It might be the season of goodwill but landlords and lettings agents need to be prepared for what’s in store for the private rented sector in 2020. While it won’t quite be the winter of discontent there are some big changes coming. Many of them are on a smaller scale but some are set to make a real impact – both on your bottom line and the future of the industry. We take a look at some of the confirmed regulatory changes affecting letting agents and landlords in 2020.
Minimum Energy Efficiency Standards (MEES)
Raising energy efficiency standards has been on the agenda as early as April 2018, when it became mandatory for new tenancies (and renewals) to have an energy performance certificate (EPC) of at least band E or higher. But this April, legislation will be expanded to incorporate all existing tenancies – so if your property has an EPC lower than E, it will be unrentable. Penalties for those who don’t get their properties up to scratch before the deadline (April 1st 2020) could be severe. Those looking for a way to remind their landlords about the MEES deadline, please download our free customisable flyer.
No More Buy-to-let Mortgage Interest Tax Relief
The process to dismantle tax relief on mortgage interest payments began in 2015 with the amount you can claim back being phased out year on year. 2020 marks the first year that landlords can’t claim back a penny. Instead, 2020 changes mean landlords will receive a 20% tax credit on their interest payments instead (not great news for those paying a higher tax rate).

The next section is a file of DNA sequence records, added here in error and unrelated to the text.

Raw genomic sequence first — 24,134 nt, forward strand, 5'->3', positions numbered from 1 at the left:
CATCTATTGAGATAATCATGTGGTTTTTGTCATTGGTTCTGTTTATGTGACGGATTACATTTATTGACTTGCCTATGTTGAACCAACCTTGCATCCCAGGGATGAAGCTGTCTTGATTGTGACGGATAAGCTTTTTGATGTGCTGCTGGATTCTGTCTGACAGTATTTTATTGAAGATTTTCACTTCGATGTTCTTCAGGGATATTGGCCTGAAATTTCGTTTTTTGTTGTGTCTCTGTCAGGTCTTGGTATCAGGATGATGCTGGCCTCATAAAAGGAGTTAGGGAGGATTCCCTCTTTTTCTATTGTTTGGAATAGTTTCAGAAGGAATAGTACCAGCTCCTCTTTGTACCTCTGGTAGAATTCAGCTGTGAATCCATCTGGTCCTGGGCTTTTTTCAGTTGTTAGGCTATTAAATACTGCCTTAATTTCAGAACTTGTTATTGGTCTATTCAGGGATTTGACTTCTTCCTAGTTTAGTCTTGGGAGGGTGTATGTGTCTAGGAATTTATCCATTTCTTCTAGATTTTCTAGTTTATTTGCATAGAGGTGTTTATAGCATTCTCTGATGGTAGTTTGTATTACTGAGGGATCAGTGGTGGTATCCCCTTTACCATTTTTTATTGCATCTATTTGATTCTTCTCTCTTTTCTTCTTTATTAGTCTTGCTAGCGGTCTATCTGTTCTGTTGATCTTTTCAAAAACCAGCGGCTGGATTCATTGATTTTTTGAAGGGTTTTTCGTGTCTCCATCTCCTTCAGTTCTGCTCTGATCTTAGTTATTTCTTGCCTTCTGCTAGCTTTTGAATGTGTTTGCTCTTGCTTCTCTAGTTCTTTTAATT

Capital Gains Tax (CGT) Time Frame Slashed
Regulations around CGT are hardening, with the changes affecting how much time you have to pay the bill once you’ve completed the sale of your property, as well as how much tax relief you can claim if you previously lived in it. From April 2020, property owners will need to pay the CGT within 30 days of the sale of their house (rather than with the rest of their tax bill the following tax year). More punitively, the rules around private residents’ relief (which landlords can claim if they have ever lived in the property) are also tightening – the time frame you can claim the relief for will reduce from 18 months to 9. Finally, going forward from April, lettings relief will only be applicable to those who share occupancy with their tenant at the time of sale.
What does this all mean for landlords?
Clearly it’s getting tough out there. Government figures estimate that one in five landlords are expected to pay more tax as part of the new regime, while the National Landlords’ Association predicts half a million flats will flood the market before the new rules come into play.
To read on about regulatory changes in 2020, download our free ebook Regulatory ChangesAffecting Letting Agents and Landlords in 2020 (Second Edition) today.